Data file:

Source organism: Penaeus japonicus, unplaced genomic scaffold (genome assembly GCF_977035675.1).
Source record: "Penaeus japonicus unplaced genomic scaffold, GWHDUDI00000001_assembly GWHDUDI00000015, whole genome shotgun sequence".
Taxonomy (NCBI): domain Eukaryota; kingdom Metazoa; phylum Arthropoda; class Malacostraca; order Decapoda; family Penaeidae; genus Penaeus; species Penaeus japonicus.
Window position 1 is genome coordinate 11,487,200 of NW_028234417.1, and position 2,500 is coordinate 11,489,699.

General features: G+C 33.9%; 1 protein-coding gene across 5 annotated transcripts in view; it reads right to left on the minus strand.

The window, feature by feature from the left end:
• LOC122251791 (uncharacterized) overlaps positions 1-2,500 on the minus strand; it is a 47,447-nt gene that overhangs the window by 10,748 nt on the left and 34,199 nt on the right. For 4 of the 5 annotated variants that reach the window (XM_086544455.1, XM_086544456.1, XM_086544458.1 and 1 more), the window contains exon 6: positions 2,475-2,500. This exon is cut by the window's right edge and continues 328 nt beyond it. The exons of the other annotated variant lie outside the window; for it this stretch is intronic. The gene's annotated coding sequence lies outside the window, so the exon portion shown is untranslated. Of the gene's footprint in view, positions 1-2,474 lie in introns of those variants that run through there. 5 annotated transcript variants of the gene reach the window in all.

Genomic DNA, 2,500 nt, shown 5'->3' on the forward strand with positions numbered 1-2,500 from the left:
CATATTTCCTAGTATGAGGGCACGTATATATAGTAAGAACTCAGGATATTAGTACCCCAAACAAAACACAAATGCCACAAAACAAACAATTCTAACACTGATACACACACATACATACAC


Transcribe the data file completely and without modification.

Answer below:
Source organism: Penaeus japonicus, unplaced genomic scaffold (genome assembly GCF_977035675.1).
Source record: "Penaeus japonicus unplaced genomic scaffold, GWHDUDI00000001_assembly GWHDUDI00000015, whole genome shotgun sequence".
Taxonomy (NCBI): domain Eukaryota; kingdom Metazoa; phylum Arthropoda; class Malacostraca; order Decapoda; family Penaeidae; genus Penaeus; species Penaeus japonicus.
Window position 1 is genome coordinate 11,487,200 of NW_028234417.1, and position 2,500 is coordinate 11,489,699.

General features: G+C 33.9%; 1 protein-coding gene across 5 annotated transcripts in view; it reads right to left on the minus strand.

The window, feature by feature from the left end:
• LOC122251791 (uncharacterized) overlaps positions 1-2,500 on the minus strand; it is a 47,447-nt gene that overhangs the window by 10,748 nt on the left and 34,199 nt on the right. For 4 of the 5 annotated variants that reach the window (XM_086544455.1, XM_086544456.1, XM_086544458.1 and 1 more), the window contains exon 6: positions 2,475-2,500. This exon is cut by the window's right edge and continues 328 nt beyond it. The exons of the other annotated variant lie outside the window; for it this stretch is intronic. The gene's annotated coding sequence lies outside the window, so the exon portion shown is untranslated. Of the gene's footprint in view, positions 1-2,474 lie in introns of those variants that run through there. 5 annotated transcript variants of the gene reach the window in all.

Genomic DNA, 2,500 nt, shown 5'->3' on the forward strand with positions numbered 1-2,500 from the left:
CATATTTCCTAGTATGAGGGCACGTATATATAGTAAGAACTCAGGATATTAGTACCCCAAACAAAACACAAATGCCACAAAACAAACAATTCTAACACTGATACACACACATACATACAC